“Good morning, IT staffer. Your mission, should you choose to accept it, is to migrate all of our enterprise applications to the cloud.”* If you feel like you and your team have been handed an objective that rivals a Mission Impossible episode, you’re not alone.
From the television series Mission: Impossible
which aired 1966-1973, starring Peter Graves, et al.
According to a survey of 400 IT professionals conducted by iLand, 43% of application migrations to Microsoft Azure and 57% of migrations to Amazon Web Services stalled or failed. That’s a staggering failure rate. On average, cloud migrations are a 50-50 proposition at best. Most businesses would agree. An initiative with only a 1 in 2 chance of success is incredibly risky.
But yet, according to Gartner, “The worldwide public cloud services market is projected to grow 17.5 percent in 2019 to total $214.3 billion, up from $182.4 billion in 2018.” Business Wire cites that “the global hybrid cloud market was valued at USD 40.62 billion in 2017, and is expected to reach a value of USD 138.63 billion by 2023, at a CAGR of 22.7%, during the forecast period (2018-2023). That’s an amazing growth rate.
Which leads to an obvious question: “If it’s so risky, why are enterprises flocking to the cloud in droves?”
The answer is simple. Mobile access has permanently changed IT foreverand new technologies, such as the Internet of Things (IoT) and 5G networks will change it even more. To respond to the dynamic and sporadic application access demand patterns generated by mobile access, IT infrastructure has to be equally dynamic.
Cloud infrastructure is the embodiment of dynamic. It’s built to be elastic so that enterprises can add IT capacity during peak demand periods and then relinquish it when it’s not needed. Accomplishing that with fixed on-premise infrastructure is next to impossible. There would either be too little capacity for peak demand or excess capacity that is idle except during peak periods. Not a cost effective solution and why elastic cloud options are a huge benefit.
But then, there is that pesky migration failure rate problem.
The biggest reason why cloud migrations fail so often is because the migrated applications don’t perform as well from the cloud as they do on-premise. You might ask, “How can that be? The cloud infrastructure is the same as what we have on-premise.”
True, although the infrastructure is comparable, the ability to see app performance like you can on-premise is occluded in the cloud. On-premise performance monitoring is facilitated by real user experience monitoring (RUM) and infrastructure monitoring (network taps and spans) tools. The latter enables you to monitor server to server interaction performance and you can add as many of those as needed to ensure optimal application performance.
In the cloud, it’s not possible to add physical network taps and spans to the cloud infrastructure. And, even if it were possible, it’s not practical because fixed hardware devices aren’t elastic. That makes cloud server to server interactions invisible because RUM tools don’t show server to server interaction performance. If that’s where the problem is, there’s no way to know until users are complaining.
In order to provide cloud performance monitoring capability, some vendors are offering a new technology – virtual taps and spans – to provide server to server monitoring in the cloud. It can capture the network traffic between servers, which is a benefit but also a problem. The reason is because the captured data needs to be sent to a capture device for performance analysis. For a 10Gbps link, additional 10Gbps is sent over the cloud network to the capture device.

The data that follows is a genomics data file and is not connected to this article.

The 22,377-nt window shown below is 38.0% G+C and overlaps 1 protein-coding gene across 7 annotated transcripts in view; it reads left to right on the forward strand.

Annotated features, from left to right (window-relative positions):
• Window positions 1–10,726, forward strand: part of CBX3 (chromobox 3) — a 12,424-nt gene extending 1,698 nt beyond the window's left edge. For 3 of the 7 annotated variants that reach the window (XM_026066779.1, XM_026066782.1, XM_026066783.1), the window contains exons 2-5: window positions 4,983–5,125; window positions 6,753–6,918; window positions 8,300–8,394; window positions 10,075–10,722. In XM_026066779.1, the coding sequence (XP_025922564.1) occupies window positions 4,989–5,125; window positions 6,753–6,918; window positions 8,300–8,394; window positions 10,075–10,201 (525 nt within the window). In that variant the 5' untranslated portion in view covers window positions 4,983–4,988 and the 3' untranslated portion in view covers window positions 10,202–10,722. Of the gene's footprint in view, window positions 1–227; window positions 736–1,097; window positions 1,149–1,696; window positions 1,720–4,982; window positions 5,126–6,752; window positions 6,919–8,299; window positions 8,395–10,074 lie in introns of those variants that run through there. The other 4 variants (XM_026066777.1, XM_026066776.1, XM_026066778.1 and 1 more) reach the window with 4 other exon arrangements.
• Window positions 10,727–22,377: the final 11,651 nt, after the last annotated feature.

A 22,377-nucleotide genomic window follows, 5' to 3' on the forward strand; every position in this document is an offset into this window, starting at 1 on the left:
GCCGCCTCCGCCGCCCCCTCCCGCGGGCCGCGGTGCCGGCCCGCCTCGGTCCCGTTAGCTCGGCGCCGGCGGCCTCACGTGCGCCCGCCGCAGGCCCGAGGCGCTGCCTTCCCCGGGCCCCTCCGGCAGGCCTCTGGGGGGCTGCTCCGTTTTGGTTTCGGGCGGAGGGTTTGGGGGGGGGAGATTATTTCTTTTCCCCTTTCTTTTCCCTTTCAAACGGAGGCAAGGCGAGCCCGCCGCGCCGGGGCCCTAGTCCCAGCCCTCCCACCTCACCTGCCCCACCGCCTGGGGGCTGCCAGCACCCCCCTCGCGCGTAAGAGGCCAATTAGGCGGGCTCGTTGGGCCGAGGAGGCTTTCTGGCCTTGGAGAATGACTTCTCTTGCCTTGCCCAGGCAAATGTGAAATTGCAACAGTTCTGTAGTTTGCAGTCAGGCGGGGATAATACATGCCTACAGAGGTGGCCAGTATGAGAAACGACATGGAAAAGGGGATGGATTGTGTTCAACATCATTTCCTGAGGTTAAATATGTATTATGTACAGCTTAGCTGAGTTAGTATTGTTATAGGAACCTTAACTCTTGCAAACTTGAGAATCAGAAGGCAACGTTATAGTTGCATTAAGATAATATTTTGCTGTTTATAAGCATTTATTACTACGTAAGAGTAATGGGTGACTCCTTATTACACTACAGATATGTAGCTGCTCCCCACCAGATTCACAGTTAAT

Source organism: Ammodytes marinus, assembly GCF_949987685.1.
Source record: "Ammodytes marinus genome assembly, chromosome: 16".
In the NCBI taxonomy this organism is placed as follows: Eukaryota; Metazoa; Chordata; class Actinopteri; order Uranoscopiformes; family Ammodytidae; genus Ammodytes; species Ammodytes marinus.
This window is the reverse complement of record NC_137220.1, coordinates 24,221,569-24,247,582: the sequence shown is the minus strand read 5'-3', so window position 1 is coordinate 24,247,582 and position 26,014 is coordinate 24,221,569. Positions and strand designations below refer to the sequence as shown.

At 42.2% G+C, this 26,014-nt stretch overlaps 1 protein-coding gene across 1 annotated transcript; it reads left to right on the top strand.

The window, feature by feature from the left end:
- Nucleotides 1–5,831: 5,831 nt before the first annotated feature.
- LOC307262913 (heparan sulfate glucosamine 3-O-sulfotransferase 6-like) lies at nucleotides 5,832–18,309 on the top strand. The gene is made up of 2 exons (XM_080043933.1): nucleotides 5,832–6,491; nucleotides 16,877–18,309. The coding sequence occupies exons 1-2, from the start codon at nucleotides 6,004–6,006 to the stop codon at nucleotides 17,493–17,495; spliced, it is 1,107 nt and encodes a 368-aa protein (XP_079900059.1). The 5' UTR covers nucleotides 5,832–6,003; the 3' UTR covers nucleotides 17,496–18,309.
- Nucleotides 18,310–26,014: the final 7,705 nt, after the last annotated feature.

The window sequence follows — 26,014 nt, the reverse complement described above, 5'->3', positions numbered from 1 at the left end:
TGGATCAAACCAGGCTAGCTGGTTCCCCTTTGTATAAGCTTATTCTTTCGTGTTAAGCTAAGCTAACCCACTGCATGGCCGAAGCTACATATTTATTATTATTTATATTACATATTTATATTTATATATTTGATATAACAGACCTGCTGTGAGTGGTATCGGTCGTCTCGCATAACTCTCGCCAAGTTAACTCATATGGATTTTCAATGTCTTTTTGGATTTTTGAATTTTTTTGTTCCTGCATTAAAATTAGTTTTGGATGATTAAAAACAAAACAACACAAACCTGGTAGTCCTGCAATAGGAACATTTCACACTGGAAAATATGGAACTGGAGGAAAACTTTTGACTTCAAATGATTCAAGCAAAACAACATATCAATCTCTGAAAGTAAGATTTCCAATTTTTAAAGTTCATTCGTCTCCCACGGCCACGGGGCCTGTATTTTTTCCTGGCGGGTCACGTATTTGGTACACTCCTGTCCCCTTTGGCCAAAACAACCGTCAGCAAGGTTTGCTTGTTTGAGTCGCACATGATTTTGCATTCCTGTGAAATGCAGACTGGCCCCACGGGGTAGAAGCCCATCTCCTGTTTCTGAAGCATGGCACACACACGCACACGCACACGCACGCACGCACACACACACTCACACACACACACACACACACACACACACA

You have to pay for all network traffic in the cloud meaning that you’ll be charged for transferring the same data twice. Not to mention the negative impact that amount of network traffic can have on cloud app performance.
That means that the traditional methods, even when adapted for the cloud, aren’t viable or cost effective for monitoring cloud app performance. A cloud monitoring solution not only has to provide 100% performance visibility – before, during, and after the cloud migration – but also has to be elastic and cost-effective.
Accedian SkyLIGHT NAPM Solution
That’s why we created SkyLIGHT PVX – an integrated, software-only network and application performance monitoring (NAPM) solution specifically designed for monitoring cloud migrations. SkyLIGHT PVX uses lightweight, passive traffic capture points that forward a thin stream of metadata to a server-based capture store. The metadata is between 0.2 and 0.5 percent. For a 10 Gbps link, that’s only about 2 to 5 Mbps as compared to the full 10Gbps captured.
Accedian SkyLIGHT PVX provides:
- 360o visibility of all network traffic throughout the entire migration process
- Complete end user experience status for all applications
- 100% of application transactions visibility
- 100% of application backend performance information
These capabilities make SkyLIGHT PVX an ideal solution for ensuring that your cloud migration is a ‘Mission Possible’, or better yet a ‘Mission Accomplished’!
Download our Cloud Migration solution brief to learn how you can improve your migration success by following our six step cloud migration guidelines.
* From the television series Mission: Impossible which aired 1966-1973, starring Peter Graves, et al. which inspired a series of films by the same name starring Tom Cruise.